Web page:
Better outcomes among HIV-infected Rwandan children 18-60 months following the implementation of “treat all”

Nov 12, 2018; Journal of Acquired Immune Deficiency Syndromes.


Background: In 2012, Rwanda introduced a Treat All approach for HIV-infected children under age 5. We compared antiretroviral therapy (ART) initiation, outcomes, and retention, before and after this change.

Methods: We conducted a retrospective study of children enrolled into care between June 2009-December 2011 (Before Treat All cohort [BTA]) and between July 2012-April 2015 (Treat All cohort [TA]).

Setting: Medical records of a nationally representative sample were abstracted for all eligible aged 18-60 months from 100 Rwandan public health facilities.

Results: We abstracted 374 medical records: 227 in the BTA and 147 in the TA cohorts. Mean (SD) age at enrollment was (3 years [1.1]). Among BTA, 59% initiated ART within one year, vs. 89% in the TA cohort. Median time to ART initiation was 68 days (IQR 14-494) for BTA and 9 days (IQR 0-28) for TA (p<0.0001), with 9 (5%) undergoing same-day initiation in BTA compared to 50 (37%) in TA (p < 0.0001).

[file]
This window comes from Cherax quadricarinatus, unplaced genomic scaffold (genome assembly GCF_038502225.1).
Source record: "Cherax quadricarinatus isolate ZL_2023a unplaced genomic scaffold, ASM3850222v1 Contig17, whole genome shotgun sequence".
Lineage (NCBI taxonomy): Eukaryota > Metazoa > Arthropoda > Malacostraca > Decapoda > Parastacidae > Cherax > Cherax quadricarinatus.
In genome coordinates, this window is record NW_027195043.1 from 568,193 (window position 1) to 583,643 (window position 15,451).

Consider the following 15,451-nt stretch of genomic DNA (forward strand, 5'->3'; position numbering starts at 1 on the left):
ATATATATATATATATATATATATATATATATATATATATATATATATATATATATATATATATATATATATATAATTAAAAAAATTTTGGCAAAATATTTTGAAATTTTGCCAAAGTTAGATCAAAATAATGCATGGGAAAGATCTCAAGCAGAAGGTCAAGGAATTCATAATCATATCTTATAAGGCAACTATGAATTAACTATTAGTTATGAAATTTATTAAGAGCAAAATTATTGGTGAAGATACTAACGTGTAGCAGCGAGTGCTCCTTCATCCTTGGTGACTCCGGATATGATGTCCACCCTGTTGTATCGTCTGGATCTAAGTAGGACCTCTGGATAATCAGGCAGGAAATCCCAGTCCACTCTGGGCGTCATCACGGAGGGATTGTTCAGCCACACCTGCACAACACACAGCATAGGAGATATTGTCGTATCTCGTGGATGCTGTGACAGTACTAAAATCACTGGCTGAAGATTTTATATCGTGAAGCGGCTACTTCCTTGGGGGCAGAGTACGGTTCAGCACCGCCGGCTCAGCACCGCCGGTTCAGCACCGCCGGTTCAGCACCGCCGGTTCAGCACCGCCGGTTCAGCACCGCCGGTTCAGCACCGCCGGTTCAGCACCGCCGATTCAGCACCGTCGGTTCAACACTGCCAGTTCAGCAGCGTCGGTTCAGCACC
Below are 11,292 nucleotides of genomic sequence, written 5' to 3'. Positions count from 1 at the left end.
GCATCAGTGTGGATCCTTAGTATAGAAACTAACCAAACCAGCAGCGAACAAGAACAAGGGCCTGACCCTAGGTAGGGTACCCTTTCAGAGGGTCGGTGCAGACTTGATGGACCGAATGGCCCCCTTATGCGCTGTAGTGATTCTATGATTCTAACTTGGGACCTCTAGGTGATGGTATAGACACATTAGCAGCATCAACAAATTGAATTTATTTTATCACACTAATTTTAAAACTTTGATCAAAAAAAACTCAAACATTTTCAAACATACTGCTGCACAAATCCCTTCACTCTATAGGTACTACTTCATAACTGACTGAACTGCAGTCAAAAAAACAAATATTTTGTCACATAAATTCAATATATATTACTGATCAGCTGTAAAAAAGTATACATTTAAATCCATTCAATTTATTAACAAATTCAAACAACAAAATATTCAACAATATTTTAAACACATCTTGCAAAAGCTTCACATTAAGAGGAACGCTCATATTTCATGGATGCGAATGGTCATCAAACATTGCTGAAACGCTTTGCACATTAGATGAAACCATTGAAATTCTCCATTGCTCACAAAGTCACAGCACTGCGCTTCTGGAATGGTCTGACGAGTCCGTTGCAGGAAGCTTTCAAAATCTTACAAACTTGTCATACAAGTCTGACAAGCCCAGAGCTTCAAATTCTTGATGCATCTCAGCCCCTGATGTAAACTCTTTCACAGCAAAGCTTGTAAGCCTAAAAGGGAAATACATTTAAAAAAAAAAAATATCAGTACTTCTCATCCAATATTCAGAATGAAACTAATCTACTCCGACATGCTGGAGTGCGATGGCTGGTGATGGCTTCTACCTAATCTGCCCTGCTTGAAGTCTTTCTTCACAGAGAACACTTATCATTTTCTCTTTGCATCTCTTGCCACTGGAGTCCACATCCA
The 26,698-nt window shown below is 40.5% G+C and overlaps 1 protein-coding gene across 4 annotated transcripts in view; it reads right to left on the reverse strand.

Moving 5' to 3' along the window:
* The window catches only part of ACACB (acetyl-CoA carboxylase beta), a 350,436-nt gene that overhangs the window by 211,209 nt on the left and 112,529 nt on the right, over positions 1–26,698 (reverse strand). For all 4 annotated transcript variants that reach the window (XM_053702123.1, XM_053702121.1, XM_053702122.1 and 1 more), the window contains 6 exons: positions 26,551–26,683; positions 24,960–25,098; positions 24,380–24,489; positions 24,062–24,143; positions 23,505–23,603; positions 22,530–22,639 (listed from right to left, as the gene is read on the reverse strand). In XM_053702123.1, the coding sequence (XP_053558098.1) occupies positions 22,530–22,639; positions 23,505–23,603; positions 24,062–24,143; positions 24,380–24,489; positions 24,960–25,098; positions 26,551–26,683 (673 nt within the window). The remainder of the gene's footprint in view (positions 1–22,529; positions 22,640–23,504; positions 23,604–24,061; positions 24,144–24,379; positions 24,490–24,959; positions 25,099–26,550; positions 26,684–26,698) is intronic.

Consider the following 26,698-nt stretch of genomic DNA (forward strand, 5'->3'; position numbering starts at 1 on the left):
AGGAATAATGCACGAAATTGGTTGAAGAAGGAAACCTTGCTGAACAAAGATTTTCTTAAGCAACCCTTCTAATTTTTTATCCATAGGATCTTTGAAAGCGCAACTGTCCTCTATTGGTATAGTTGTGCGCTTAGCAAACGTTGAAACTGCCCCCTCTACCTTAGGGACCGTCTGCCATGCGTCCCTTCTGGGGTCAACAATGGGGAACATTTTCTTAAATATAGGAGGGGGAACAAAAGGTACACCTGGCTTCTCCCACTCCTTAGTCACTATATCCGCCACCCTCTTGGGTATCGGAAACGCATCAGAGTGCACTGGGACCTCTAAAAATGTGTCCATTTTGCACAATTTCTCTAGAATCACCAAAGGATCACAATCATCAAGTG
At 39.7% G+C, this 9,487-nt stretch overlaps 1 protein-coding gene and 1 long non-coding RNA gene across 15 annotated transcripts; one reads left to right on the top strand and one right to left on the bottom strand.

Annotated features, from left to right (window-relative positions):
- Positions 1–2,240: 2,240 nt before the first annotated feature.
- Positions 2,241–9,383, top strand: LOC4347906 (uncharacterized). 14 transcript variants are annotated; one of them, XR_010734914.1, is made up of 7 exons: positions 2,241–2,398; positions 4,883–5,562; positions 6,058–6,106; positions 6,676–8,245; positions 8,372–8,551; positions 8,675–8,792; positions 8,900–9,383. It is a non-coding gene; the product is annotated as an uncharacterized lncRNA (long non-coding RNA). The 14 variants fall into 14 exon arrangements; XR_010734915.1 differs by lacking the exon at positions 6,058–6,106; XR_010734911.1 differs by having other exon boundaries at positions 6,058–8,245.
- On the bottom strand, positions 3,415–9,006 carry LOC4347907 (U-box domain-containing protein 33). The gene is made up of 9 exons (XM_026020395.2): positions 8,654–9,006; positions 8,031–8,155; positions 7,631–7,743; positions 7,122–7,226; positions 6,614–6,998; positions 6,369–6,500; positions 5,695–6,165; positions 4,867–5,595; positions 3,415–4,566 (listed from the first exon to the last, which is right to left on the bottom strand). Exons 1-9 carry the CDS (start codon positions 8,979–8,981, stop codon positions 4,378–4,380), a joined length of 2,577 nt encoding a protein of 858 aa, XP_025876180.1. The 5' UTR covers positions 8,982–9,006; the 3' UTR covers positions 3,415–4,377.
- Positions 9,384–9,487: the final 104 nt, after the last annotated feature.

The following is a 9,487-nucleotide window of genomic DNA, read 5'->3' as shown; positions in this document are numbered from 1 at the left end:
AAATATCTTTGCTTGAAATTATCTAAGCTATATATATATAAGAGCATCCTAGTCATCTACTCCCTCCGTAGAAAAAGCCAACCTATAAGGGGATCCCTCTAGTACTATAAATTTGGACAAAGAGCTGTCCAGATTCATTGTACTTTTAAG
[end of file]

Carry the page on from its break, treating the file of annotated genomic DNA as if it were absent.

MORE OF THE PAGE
Before ART initiation, 59% in the BTA reported at least one health condition compared to 35% in the TA cohort (p < 0.0001).

While overall loss to follow-up (LTFU) was similar between cohorts (BTA: 13%, TA: 8%, p = 0.18), LTFU prior to ART was significantly higher in the BTA (8%) compared to the TA cohort (2%) (p = 0.02).

Conclusions: Nearly 90% of Rwandan children started on ART within one year of enrollment; most within 1 month, with greater than 90% retention following implementation of TA. TA was also associated with fewer morbidities.

Other publication from the same publishing house